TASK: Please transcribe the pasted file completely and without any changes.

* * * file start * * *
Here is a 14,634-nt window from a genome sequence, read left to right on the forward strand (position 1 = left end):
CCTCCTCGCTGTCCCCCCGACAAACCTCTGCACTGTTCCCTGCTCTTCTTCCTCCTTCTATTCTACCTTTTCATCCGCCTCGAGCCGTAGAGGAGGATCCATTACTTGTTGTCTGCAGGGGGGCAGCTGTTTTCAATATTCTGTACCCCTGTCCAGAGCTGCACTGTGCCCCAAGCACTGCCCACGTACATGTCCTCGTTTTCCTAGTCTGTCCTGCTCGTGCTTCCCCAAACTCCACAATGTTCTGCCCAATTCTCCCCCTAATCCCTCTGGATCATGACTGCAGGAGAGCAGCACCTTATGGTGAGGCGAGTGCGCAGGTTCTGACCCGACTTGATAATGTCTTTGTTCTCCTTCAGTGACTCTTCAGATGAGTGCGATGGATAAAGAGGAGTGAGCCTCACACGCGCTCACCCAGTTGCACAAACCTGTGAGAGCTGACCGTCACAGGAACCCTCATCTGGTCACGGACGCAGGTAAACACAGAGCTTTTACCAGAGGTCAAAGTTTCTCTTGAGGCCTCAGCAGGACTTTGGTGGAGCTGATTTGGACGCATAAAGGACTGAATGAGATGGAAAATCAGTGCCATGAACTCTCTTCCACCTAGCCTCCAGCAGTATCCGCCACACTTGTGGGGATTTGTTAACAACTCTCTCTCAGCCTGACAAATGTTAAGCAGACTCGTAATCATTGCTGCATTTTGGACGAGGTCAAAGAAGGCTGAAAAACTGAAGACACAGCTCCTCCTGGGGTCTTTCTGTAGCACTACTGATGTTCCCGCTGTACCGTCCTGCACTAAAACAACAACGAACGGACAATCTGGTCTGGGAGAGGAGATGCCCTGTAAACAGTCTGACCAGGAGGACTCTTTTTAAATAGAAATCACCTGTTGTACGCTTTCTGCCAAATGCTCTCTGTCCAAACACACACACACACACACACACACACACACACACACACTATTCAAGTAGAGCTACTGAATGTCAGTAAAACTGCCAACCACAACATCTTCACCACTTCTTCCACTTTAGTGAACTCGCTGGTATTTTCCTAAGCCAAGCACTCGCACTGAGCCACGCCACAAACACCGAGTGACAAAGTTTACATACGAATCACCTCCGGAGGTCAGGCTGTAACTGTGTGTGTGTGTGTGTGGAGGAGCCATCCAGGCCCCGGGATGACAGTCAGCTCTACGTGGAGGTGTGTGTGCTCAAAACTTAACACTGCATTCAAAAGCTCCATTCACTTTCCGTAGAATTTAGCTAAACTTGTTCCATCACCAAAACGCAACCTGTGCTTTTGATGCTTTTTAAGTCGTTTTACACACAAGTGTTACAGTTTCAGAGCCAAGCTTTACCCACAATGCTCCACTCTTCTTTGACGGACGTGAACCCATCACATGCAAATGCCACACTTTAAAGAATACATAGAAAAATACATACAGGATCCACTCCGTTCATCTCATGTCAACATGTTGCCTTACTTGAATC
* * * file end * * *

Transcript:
Here is a 14,634-nt window from a genome sequence, read left to right on the forward strand (position 1 = left end):
CCTCCTCGCTGTCCCCCCGACAAACCTCTGCACTGTTCCCTGCTCTTCTTCCTCCTTCTATTCTACCTTTTCATCCGCCTCGAGCCGTAGAGGAGGATCCATTACTTGTTGTCTGCAGGGGGGCAGCTGTTTTCAATATTCTGTACCCCTGTCCAGAGCTGCACTGTGCCCCAAGCACTGCCCACGTACATGTCCTCGTTTTCCTAGTCTGTCCTGCTCGTGCTTCCCCAAACTCCACAATGTTCTGCCCAATTCTCCCCCTAATCCCTCTGGATCATGACTGCAGGAGAGCAGCACCTTATGGTGAGGCGAGTGCGCAGGTTCTGACCCGACTTGATAATGTCTTTGTTCTCCTTCAGTGACTCTTCAGATGAGTGCGATGGATAAAGAGGAGTGAGCCTCACACGCGCTCACCCAGTTGCACAAACCTGTGAGAGCTGACCGTCACAGGAACCCTCATCTGGTCACGGACGCAGGTAAACACAGAGCTTTTACCAGAGGTCAAAGTTTCTCTTGAGGCCTCAGCAGGACTTTGGTGGAGCTGATTTGGACGCATAAAGGACTGAATGAGATGGAAAATCAGTGCCATGAACTCTCTTCCACCTAGCCTCCAGCAGTATCCGCCACACTTGTGGGGATTTGTTAACAACTCTCTCTCAGCCTGACAAATGTTAAGCAGACTCGTAATCATTGCTGCATTTTGGACGAGGTCAAAGAAGGCTGAAAAACTGAAGACACAGCTCCTCCTGGGGTCTTTCTGTAGCACTACTGATGTTCCCGCTGTACCGTCCTGCACTAAAACAACAACGAACGGACAATCTGGTCTGGGAGAGGAGATGCCCTGTAAACAGTCTGACCAGGAGGACTCTTTTTAAATAGAAATCACCTGTTGTACGCTTTCTGCCAAATGCTCTCTGTCCAAACACACACACACACACACACACACACACACACACACACTATTCAAGTAGAGCTACTGAATGTCAGTAAAACTGCCAACCACAACATCTTCACCACTTCTTCCACTTTAGTGAACTCGCTGGTATTTTCCTAAGCCAAGCACTCGCACTGAGCCACGCCACAAACACCGAGTGACAAAGTTTACATACGAATCACCTCCGGAGGTCAGGCTGTAACTGTGTGTGTGTGTGTGTGGAGGAGCCATCCAGGCCCCGGGATGACAGTCAGCTCTACGTGGAGGTGTGTGTGCTCAAAACTTAACACTGCATTCAAAAGCTCCATTCACTTTCCGTAGAATTTAGCTAAACTTGTTCCATCACCAAAACGCAACCTGTGCTTTTGATGCTTTTTAAGTCGTTTTACACACAAGTGTTACAGTTTCAGAGCCAAGCTTTACCCACAATGCTCCACTCTTCTTTGACGGACGTGAACCCATCACATGCAAATGCCACACTTTAAAGAATACATAGAAAAATACATACAGGATCCACTCCGTTCATCTCATGTCAACATGTTGCCTTACTTGAATC